The work group also noted that some HIV-infected patients—nearly 20 percent in some studies—had neurocognitive symptoms that fluctuated from normal to abnormal. This finding, too, might guide diagnosis as well as treatment that maximizes day-to-day functioning and long-term outcomes. These fluctuations of impairment appear to be independent of viral load or changes in HAART, McArthur says, and are comparable to fluctuations seen in relapsing-remitting multiple sclerosis.
Research by University of Alberta psychologist Roger Dixon, PhD, is helping sharpen our understanding of how diabetes exacerbates the inevitable decline aging brings to our mental function. In the January issue of Neuropsychology (Vol. 23, No. 1) Dixon showed a relationship between Type-2 diabetes and earlier appearance of decreased performance in two neurocognitive areas: speed and executive functioning.
"The differences we observed in diabetes patients are similar to those seen at an older age in men and women without the disease," Dixon says. "They aren't worse, but they show up at an earlier age and they could become progressively deeper and broader."
The study, supported by the National Institute on Aging, involved 465 adults age 53 to 90 (41 with Type-2 diabetes) who took tests to evaluate multiple aspects of episodic memory, semantic memory, verbal fluency, executive functioning and neurocognitive speed. The diabetes group performed significantly worse on one measure of executive function in which they were asked to complete a sentence with a single word or provide a word that didn't complete the sentence properly. Diabetes patients also took significantly longer than controls to respond correctly in two tests of neurocognitive speed. One test asked them to read a series of letters and then state whether the letters spelled an English word. The second test required that they read sentences and identify them as either "plausible or nonsensical."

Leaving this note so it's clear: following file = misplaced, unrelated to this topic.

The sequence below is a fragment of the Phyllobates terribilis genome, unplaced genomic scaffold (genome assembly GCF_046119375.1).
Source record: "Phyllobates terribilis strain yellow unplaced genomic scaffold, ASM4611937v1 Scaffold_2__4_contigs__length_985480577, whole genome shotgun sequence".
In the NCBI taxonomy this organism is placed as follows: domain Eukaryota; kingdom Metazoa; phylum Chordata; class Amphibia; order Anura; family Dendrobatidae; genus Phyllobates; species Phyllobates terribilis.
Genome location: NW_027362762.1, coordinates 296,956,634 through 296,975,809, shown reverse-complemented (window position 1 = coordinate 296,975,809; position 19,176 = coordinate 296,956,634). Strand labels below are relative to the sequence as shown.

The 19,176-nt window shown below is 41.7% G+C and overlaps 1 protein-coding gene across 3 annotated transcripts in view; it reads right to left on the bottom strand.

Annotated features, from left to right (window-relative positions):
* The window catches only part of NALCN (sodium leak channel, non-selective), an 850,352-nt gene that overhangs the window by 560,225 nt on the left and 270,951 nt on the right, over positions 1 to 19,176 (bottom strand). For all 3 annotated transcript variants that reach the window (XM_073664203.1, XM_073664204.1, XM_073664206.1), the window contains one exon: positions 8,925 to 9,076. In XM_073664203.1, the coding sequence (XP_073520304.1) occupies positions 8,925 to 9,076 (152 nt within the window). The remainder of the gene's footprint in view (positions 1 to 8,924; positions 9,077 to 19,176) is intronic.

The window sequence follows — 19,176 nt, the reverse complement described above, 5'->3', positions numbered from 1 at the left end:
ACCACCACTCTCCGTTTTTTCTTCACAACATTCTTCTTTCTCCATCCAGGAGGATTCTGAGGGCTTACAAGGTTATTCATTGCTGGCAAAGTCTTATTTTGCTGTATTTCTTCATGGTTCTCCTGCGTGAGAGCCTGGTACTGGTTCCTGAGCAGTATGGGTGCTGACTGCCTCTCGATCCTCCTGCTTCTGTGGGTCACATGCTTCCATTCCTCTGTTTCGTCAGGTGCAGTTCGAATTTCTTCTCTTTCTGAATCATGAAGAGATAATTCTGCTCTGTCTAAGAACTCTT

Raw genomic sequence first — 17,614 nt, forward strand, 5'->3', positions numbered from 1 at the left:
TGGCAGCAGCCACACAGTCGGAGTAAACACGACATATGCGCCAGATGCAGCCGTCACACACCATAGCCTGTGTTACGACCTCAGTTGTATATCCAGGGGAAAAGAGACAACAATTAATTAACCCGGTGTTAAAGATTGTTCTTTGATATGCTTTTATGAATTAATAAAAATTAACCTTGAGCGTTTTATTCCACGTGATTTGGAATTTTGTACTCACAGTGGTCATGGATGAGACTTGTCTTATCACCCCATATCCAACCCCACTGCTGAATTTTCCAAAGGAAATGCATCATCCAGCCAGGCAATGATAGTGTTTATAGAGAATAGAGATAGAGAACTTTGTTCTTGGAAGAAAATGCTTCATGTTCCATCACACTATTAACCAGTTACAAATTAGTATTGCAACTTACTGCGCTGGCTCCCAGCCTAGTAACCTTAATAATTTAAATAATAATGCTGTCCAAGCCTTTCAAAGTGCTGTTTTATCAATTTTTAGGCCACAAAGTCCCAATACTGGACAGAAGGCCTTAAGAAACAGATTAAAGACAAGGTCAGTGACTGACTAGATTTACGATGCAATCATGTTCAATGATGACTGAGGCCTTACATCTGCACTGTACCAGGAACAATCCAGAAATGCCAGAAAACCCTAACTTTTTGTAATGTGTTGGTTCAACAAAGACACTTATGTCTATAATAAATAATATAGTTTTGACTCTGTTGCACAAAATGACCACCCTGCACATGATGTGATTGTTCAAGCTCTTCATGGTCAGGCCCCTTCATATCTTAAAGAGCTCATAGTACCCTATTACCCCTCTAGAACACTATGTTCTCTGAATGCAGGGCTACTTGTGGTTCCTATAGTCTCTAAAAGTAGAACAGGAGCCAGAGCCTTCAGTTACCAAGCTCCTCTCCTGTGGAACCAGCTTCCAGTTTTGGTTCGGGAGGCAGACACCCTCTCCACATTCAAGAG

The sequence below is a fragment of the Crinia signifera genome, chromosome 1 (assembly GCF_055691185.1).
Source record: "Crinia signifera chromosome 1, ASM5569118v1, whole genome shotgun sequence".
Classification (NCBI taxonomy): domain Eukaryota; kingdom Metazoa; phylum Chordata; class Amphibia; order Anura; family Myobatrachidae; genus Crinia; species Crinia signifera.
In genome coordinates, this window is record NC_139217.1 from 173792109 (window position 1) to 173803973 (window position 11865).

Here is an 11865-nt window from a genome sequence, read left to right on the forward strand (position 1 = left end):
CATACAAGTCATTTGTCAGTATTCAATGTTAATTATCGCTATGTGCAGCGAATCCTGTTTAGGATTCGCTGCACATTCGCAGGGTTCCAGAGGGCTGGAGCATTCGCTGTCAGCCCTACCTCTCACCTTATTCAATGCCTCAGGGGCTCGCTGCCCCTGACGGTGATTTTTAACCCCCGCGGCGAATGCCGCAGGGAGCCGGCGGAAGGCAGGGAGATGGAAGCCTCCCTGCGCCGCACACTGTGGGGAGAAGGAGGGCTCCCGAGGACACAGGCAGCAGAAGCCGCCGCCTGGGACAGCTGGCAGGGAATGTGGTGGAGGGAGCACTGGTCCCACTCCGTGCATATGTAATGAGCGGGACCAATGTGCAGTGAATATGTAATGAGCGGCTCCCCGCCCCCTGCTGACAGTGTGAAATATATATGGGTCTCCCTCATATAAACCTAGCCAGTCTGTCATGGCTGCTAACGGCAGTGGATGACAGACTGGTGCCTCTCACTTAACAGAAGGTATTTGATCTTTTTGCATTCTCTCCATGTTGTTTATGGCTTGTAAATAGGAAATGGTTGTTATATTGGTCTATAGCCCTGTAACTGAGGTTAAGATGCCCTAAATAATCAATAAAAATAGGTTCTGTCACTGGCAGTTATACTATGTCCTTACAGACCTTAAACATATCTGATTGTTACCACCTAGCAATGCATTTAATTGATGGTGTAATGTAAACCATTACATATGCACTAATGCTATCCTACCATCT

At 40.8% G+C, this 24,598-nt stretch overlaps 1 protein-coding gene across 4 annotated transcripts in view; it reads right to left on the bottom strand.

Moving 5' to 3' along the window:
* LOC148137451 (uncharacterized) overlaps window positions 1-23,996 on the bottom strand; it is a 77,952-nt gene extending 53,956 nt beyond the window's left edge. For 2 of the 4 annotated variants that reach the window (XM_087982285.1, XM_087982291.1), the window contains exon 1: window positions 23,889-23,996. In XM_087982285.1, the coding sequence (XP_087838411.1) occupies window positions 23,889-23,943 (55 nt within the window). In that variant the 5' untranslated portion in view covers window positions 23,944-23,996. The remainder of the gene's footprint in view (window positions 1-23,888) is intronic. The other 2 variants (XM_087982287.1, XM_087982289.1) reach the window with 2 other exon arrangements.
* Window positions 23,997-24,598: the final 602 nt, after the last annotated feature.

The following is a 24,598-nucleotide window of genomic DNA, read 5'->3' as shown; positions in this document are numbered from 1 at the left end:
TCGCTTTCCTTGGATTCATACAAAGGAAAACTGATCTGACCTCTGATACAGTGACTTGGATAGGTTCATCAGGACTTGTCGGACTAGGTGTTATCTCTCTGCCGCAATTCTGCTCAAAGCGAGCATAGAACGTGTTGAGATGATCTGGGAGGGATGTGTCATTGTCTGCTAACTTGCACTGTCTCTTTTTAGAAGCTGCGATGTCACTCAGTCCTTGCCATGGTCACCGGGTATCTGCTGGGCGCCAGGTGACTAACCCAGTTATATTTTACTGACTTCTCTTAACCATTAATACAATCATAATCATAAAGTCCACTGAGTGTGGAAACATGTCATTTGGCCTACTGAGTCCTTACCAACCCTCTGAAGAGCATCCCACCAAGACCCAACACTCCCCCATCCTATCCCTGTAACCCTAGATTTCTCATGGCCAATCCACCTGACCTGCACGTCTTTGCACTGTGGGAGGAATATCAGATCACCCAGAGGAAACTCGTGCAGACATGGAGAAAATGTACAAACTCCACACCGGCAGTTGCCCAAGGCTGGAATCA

The subjects in the study are part of the Victoria Longitudinal Survey, a large-scale, long-term project involving initially healthy older subjects who are evaluated at three-year intervals. Diabetes patients in the study described their conditions as mild to moderate.